Economic Empowerment

Katito's Story: Happy in My Heart


"My face portrays the happiness from my heart because I simply feel prestige being a member of Mama Bahati. It was a bit hard for me to join MBF as all know that the Maasai are not business people by nature."

Katito (36) joined our Tanzanian partner organization, Mama Bahati Foundation (MBF), in 2014. As a women and a member of the Maasai tribe, Katito suffers from a wide-spread ethnic stereotyping that has to a large degree been internalized by the Maasai themselves.

The Maasai have been nomadic pastoralists for thousands of years, and have had little opportunity or need to start small business. Now, as grazing lands are increasingly depleted, entrepreneurship is becoming a necessity. Despite the fact that times are changing, the Maasai and in particular the female members of the tribe are still seen as poor businesswomen.

Katito's Trust Group consists of just five members located in Izazi Senta, 56km from Iringa town. Three years ago, her husband left town to find work, and hasn't been seen of since. Now, Katito is focused on covering her children's school fees.

"The main business I am doing is food, but sometimes I supply fresh milk around the streets. For the short period I've been in MBF I managed to pay the school fees and other expenses for my three children who are studying at primary school. The business has been expanding day by day."


In 2014, when Katito joined her local Trust Group, she had just Tsh 50,000 ($23). Since then, she has diligently saved small amounts which has, in turn, unlocked loan capital. As with all of the Five Talents programmes in Tanzania and Kenya, Katito's group received financial literacy training and business advice from the local Five Talents partners. Two years on, her savings have increased threefold.

"I am not scared to ask for the much bigger loans because; MBF officers have been giving us much training on how to manage and develop our small businesses. Through the profit earned, I want to purchase a piece land so that I can build a good house for me and my children. Through MBF and their partners, I am sure my plans will became true.

It's my advice for other Maasai ladies not to fear of taking loans for the business, the life has been changing, I am no longer dependent, I can do anything by myself. May God bless MBF and their partners to continue supporting low-income women in Tanzania."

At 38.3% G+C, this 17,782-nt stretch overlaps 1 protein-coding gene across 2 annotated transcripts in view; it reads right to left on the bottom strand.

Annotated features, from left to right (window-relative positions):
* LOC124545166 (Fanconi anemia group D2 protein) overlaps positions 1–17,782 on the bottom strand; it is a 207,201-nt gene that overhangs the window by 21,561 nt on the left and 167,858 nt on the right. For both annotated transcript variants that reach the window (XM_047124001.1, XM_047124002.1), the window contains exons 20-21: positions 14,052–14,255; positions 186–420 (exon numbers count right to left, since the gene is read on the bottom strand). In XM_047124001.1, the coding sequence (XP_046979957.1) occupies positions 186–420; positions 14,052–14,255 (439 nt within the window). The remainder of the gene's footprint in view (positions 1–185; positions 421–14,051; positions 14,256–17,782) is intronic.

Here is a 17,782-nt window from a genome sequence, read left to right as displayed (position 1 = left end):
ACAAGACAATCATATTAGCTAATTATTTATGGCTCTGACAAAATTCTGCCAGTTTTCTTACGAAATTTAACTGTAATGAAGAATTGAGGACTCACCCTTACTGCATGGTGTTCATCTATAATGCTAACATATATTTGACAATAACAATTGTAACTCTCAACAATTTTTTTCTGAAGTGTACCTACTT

Learn more about our programs in Tanzania.

A Welder on the Way Up


When you're sitting with Antony in his workshop, the conversation often turns to education. Despite - or perhaps because - his father's financial difficulties forced him out of school at the age of thirteen, Antony places a serious value on education. Whether it's the practical welding training he undertook several years ago, the business training he now receives via his local Trust Group, or the schooling of his three children, it's clear that Anthony sees education as closely linked to personal and financial fulfillment.

After he had left school, Antony worked a number of short-term jobs to raise the fees to pay for a short course in the basics of welding and metal work. This training turned out to be a good investment. In the area of Kiambu County where Anthony grew up, new buildings were springing up every day, and his welding business quickly found its first customers.

For two years Antony spent most of his days shaping metal into doors, gates, and window frames in an open field. Despite the demand for his expertise, limited resources meant that Antony struggled to get his business to gain momentum. By this time, Antony had a wife and three children. Providing his children with a quality education was a priority, but because Antony's wife Lucy was unable to find work most months his single income stream was entirely used up with three sets of school fees and household necessities.

Before joining the Group, I was really struggling. I wanted my business to grow, however I could not access capital or save any capital as my family’s needs would always take all my income. Mine was the only source of income as my wife stayed at home. My finances were still low as the business was in the early stages and I did not have a big client list.
— Anthony

In 2012, Antony was invited by a long-term customer and friend to become the 64th member of his local Five Talents Trust Group. For the first 6 months, Antony would regularly deposit small amounts that ranged from Ksh 300 to Ksh 2,000 ($3 - $20). During this time, Antony's Group received basic financial training and began to learn the basics of good business. After six months of demonstrating his commitment to the group and the business training, Anthony's peers choose to offer him a loan of $190 from the pooled savings.

When I applied for my first loan I realised that the group would work for me and that it was the financial partner that I really needed in order to access loans and pursue my goals... My first loan was worth Ksh 20,000 and I used it as capital to scale up my business. I was able to buy more materials and tools so that customers would find me with the stocks they needed. Successfully finishing my first loan repayment made me feel good although making repayments is demanding and never easy. You really have to be disciplined and focus so that the income is spent wisely to repay the loans and meet the important expenses.